I, too, apologize for today's dearth of posts. The Munz household spent most of the day consumed with Passover-Related Program Activities, and between the four questions and the thing with dipping your pinky in the wine ten times, I didn't have time to make it to the keyboard.
As a parting shot, I want to direct everyone's attention to this characteristically fabulous Slate piece by Dahlia Lithwick, concerning the fate of one Zacarias Moussaoui:
What's truly distressing about this turn of events is that Moussaoui
may just have decided to accept the bizarre government position in this
case: that he should be executed for being a poster boy for al-Qaida.
Whether he now hopes to become a martyr, or to fast-track his case to
the Supreme Court, or whether he's finally been beaten down by everyone
else's unremitting craziness, remains to be seen.
I'm trying to muster some cogent legal commentary here, but I think Dahlia just about covers that. Instead, I want to offer a brief observation-slash-bleg-for-comments: The kind of prosecution Dahlia's chronicling here - overzealous and result-oriented - stems ostensibly from the idea that any level of terrorist threat posed by an individual is serious enough to substantially abrogate his legal rights. It is, literally, a take-no-chances policy. This, in turn, seems to require a belief that a terrorist attack is The Worst Thing That Could Happen.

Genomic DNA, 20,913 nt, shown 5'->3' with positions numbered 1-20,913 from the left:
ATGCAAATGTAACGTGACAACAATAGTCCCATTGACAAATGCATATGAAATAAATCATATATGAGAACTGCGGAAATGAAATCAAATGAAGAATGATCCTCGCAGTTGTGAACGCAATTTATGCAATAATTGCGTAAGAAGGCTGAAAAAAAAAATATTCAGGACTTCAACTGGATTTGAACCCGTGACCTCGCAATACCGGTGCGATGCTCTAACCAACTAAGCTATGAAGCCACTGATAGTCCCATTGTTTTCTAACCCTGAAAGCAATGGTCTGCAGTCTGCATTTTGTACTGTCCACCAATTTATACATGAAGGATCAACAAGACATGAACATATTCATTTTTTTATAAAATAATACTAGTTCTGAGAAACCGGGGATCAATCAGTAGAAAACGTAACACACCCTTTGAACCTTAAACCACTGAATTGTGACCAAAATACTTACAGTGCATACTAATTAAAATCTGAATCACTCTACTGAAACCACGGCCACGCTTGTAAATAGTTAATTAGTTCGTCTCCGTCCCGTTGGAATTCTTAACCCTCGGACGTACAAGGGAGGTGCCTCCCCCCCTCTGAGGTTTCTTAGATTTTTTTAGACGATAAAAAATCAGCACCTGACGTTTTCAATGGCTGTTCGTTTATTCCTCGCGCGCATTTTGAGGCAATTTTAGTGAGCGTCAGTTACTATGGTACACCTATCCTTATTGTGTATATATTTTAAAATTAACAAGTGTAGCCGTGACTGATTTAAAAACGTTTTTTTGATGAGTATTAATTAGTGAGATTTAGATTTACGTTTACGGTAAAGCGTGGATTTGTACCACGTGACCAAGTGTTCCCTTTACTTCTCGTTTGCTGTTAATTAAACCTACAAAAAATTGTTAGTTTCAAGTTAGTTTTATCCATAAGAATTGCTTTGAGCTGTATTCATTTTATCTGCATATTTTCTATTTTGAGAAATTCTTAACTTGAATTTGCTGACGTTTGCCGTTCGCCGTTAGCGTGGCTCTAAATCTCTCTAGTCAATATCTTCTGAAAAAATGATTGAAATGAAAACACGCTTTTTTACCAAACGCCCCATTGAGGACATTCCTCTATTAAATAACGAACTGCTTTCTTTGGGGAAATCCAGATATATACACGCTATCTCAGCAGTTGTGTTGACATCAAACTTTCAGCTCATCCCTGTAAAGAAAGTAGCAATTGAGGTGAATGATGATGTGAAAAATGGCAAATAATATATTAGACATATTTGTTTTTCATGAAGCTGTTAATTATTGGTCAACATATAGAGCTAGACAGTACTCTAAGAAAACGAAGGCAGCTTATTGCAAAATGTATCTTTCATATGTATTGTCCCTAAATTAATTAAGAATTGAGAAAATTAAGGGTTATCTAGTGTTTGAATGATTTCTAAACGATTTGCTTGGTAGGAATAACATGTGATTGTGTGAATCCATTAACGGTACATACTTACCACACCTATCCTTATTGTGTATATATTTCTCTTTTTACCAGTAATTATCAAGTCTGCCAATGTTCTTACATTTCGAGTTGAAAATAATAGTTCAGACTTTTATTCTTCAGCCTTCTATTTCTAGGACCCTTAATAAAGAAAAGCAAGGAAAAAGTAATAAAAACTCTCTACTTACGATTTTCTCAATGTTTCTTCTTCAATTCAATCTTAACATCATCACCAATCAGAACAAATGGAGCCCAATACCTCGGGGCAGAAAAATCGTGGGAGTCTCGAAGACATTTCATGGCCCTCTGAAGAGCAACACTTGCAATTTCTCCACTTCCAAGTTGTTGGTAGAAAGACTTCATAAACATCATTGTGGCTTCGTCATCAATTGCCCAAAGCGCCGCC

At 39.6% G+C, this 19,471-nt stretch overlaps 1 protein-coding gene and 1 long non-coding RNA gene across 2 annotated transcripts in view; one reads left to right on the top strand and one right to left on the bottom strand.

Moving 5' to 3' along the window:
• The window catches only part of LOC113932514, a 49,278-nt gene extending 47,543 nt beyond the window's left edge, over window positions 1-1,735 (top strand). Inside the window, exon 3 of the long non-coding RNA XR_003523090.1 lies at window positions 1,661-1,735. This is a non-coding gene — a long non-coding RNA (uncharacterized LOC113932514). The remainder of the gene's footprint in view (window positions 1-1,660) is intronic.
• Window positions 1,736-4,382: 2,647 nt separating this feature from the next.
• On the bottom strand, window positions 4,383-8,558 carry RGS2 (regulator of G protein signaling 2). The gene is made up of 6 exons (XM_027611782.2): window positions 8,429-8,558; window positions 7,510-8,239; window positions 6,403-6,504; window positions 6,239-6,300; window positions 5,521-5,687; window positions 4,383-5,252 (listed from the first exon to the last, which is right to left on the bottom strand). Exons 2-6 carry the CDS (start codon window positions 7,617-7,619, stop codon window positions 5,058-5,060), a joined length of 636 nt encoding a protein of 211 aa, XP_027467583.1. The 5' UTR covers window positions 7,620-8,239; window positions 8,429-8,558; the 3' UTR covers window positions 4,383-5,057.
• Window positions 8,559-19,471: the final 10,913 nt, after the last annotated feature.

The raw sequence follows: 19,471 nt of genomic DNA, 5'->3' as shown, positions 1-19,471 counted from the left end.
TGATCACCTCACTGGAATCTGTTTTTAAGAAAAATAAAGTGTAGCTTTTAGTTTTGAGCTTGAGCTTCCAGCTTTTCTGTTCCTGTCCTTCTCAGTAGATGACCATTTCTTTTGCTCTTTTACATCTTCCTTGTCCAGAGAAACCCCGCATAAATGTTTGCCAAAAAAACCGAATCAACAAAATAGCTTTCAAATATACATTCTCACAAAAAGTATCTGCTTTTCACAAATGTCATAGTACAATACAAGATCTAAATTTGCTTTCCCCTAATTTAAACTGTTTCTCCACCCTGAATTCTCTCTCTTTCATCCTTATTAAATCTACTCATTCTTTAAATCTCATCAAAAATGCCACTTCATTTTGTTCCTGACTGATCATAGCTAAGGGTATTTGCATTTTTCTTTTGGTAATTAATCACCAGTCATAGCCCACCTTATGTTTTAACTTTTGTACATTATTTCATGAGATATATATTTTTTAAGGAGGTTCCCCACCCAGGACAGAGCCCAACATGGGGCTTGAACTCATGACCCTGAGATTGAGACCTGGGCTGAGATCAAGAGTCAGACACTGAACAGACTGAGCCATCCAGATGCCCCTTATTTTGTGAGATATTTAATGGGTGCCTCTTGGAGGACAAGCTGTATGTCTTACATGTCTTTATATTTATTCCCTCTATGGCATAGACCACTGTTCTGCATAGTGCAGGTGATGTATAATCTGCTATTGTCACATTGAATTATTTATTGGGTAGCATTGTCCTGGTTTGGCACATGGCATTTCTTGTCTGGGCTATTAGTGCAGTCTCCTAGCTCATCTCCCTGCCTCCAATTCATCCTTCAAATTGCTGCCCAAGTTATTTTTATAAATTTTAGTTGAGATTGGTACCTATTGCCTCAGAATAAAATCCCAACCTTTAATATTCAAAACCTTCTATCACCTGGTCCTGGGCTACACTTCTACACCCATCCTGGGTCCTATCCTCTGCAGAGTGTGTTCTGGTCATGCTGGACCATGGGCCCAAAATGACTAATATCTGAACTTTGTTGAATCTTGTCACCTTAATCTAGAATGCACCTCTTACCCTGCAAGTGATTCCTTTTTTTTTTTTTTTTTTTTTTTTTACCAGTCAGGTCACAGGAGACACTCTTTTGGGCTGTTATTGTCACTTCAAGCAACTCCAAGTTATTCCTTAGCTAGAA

Call me un-American, but I just don't see it. For those who don't know, I live in New York City. On 9/11, I saw the second tower falling from the third-story window of my high school. My aunt was scheduled to be in the Marriott immediately adjacent to the WTC; had she not been home tending to my uncle's minor heart attack, she would likely have been seriously hurt, if not killed. As it is, 3000 of my fellow Americans and fellow NYCitizens were killed, in a violent and terrifying way. But, all that said, I've never been able to muster a sustainable sense of violence or visceral hatred towards the jihadist attackers or their sympathizers. Sure, I'm saddened by their actions, and I grieve for their victims. And I wish like anything that the kind of hatred they had just didn't exist on earth. But, at the end of the day, I just can't muster up an all-consuming hatred of them. I know we have enemies, but I don't feel personally violent towards them. Mostly, I feel a deep sense of sorrow at their existence, and a vague sense that life will mostly be okay anyway. Maybe that's just a coping mechanism, and I'm missing something. Maybe I know, somewhere in the back of my mind, that resisting a sense of hatred or violence is all that keeps Us from being Them. Whatever the reason, I can't bring myself to hate the people who, from the looks of things, hate me pretty deeply.